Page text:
Trochus Pyramis Shell (1)


Introduce your child to the interesting conical shape of the Trochus Pyramis shell. Each of the shells, sold singularly, measures approximately 5 - 7cm and shows a green and white colouring.  

Please note: each sea specimen is unique in its exact size/colour/shape. The photos included in our galleries (and activity suggestions) are for illustrative purposes only and your particular specimen may look slightly different! We also advise that slight imperfections are natural and although we do not sell ‘damaged’ specimens we do sell those which have small natural flaws that do not interfere with the overall safety and beauty of the object.

You might take one look at these beautiful, natural objects and instinctively wish to invite them into your child’s environment!

On the other hand, you might recognise their beauty but still ask yourself “but what could my child do with them?”. If that’s what you’re wondering then please read on…


A Montessori environment, whether at home or in a classroom, is fundamentally built on beauty. This characteristic is key in creating an environment that inspires, engages and delights each little individual. Montessori environments tend to rely on nature and reality to create this sense of beauty and harmony. Shells and sea specimens are an ideal example of attractive, natural décor! 

Open-ended exploration

A small collection of shells can be presented in a basket or carefully arranged in a display box. These can be placed in the environment to encourage a child to engage in sensory exploration; to touch the specimens, to look at their beautiful colours and patterns, to listen to the ‘ocean’ sound seemingly trapped within.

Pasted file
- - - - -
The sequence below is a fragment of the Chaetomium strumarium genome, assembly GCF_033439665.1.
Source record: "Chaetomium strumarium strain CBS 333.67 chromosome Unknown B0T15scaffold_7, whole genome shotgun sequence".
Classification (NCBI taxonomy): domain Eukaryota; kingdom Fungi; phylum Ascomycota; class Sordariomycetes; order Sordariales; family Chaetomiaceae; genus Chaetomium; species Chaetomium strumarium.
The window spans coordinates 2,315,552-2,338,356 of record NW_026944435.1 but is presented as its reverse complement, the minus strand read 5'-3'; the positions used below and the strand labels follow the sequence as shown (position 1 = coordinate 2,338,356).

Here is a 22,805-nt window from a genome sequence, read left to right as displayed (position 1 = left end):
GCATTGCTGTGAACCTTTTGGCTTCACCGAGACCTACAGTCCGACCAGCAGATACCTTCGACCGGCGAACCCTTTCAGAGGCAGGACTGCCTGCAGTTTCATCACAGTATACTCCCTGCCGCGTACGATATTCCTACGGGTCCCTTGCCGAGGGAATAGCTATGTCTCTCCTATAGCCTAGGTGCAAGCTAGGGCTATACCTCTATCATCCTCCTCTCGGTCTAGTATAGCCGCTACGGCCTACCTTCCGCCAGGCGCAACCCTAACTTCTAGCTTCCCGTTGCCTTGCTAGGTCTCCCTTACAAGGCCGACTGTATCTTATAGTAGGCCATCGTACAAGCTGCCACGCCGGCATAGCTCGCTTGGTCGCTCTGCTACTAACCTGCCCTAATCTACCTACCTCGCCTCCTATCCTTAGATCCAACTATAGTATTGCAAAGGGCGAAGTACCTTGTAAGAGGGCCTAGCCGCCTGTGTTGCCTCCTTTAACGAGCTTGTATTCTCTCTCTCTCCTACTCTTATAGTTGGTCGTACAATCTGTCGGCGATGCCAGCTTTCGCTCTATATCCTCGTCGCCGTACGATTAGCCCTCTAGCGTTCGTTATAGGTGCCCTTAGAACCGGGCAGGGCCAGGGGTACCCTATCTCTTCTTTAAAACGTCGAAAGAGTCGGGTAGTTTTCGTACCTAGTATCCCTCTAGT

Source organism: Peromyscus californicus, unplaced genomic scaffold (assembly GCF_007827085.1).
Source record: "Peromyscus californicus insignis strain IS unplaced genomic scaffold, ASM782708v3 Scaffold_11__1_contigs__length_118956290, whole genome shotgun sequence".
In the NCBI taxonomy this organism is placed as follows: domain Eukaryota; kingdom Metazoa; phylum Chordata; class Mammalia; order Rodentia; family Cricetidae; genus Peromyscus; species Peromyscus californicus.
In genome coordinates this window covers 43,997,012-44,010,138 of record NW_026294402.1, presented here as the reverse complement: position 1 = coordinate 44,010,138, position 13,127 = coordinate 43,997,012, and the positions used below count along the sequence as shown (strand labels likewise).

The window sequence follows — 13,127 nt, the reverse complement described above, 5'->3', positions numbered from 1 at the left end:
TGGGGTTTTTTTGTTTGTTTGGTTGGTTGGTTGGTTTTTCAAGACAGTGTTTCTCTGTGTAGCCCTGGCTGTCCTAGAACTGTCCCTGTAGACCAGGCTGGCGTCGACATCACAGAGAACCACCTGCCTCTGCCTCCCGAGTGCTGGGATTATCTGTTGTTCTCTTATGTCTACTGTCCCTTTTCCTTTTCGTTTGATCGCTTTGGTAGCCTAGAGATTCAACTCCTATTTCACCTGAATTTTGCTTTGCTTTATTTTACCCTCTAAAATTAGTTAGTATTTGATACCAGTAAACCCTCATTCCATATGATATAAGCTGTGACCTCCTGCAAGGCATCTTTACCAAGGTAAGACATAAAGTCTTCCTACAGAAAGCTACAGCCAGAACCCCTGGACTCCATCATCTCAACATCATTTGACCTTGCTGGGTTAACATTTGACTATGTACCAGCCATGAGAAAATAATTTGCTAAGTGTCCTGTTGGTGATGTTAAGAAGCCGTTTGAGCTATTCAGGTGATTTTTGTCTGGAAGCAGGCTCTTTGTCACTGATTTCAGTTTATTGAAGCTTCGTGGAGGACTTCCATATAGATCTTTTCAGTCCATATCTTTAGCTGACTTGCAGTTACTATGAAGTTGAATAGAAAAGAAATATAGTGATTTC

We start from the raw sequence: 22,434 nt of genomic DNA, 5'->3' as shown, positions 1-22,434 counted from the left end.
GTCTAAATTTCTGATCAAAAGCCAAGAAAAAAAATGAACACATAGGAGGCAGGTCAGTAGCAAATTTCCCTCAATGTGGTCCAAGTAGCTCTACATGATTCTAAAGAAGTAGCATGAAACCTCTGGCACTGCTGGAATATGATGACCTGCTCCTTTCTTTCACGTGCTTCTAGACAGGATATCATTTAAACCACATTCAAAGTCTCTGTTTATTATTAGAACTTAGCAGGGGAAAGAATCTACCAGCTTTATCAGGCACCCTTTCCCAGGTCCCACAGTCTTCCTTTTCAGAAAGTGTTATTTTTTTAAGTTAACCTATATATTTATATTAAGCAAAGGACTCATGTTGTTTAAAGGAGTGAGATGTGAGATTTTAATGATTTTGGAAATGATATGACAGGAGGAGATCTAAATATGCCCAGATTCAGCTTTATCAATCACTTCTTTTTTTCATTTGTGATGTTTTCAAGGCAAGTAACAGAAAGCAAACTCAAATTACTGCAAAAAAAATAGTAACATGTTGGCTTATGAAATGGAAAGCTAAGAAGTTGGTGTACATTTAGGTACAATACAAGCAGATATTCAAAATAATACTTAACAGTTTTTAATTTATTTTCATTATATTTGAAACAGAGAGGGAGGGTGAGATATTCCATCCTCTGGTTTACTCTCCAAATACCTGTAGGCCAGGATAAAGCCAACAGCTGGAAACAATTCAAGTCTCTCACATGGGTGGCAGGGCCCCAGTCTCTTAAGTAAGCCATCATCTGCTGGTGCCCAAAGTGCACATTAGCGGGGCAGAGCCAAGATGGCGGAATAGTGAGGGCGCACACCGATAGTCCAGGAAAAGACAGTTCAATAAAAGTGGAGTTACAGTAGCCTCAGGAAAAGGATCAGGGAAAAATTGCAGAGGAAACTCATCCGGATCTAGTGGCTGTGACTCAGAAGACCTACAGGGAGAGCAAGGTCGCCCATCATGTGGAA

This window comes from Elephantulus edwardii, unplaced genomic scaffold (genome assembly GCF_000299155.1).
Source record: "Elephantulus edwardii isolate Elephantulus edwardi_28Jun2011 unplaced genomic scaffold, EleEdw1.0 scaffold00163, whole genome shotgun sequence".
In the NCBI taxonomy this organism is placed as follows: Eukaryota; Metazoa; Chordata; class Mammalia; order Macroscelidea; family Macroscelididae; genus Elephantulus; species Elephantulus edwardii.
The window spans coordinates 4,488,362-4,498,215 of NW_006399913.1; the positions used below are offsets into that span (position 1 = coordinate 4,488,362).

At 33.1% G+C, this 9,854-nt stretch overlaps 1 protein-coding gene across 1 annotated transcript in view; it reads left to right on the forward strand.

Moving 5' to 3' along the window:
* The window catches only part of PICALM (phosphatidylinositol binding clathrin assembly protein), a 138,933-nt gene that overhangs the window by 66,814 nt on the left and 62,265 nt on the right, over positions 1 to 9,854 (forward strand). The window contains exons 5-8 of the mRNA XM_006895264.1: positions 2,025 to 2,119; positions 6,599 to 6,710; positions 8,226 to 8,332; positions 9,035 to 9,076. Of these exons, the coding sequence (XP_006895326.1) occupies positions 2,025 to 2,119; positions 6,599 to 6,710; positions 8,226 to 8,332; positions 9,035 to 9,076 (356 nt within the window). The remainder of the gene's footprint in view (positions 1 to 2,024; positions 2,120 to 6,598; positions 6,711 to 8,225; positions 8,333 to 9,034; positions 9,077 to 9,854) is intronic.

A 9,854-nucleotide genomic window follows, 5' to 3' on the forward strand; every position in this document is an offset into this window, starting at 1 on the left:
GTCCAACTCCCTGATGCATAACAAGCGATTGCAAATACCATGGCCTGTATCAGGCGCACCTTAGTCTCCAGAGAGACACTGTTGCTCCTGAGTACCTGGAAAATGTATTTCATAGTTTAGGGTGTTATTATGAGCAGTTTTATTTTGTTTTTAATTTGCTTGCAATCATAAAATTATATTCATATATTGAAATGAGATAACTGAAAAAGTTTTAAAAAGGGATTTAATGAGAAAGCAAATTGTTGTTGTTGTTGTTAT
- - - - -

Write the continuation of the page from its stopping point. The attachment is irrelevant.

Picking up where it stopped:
The child’s free exploration can be gently encouraged by the provision of tools. A magnifying glass can inspire more detailed visual inspection of sea specimens. 

Directed activities

Pre-school age children may enjoy engaging with the following experiences;

  • Sorting. Shells, sea specimens and other natural resources can be the ideal objects for sorting exercises. They provide a wonderful ‘point of interest’ to draw the child towards the activity and they also possess lots of different characteristics that can be considered and categorised. A child can be encouraged to sort by shape, colour, texture (rough/smooth) or pattern.  

    A 'Rough and Smooth' shell sorting exercise
  • “Stereognostic” sorting. ‘Stereognosis’ is the perception of three-dimensionality. Maria Montessori arranged stereognostic sorting exercises where a child wore a blindfold and used the sense of touch to perceive and categorise the dimensions of various objects. Shells and sea specimens make an ideal stimuli for this sorting exercise because of their unique tactile characteristics, such as their ridges, spikes and curves.

  • Treasure hunt. Shells can be carefully hidden within sand to encourage a ‘treasure hunt’! This can be done as an outdoor activity, with lots of larger shells in a sandpit, or as an indoor activity, with small shells in a container/vessel of sand. The shells are hidden from sight under the sand and the child is provided with a set of tools; a shovel and brush for an outdoor sandpit, a small brush and tweezers if it’s being used as an indoor activity. 

    A 'Treasure Hunt' Exercise (shown here with crystals) can be done using shells and sea specimens.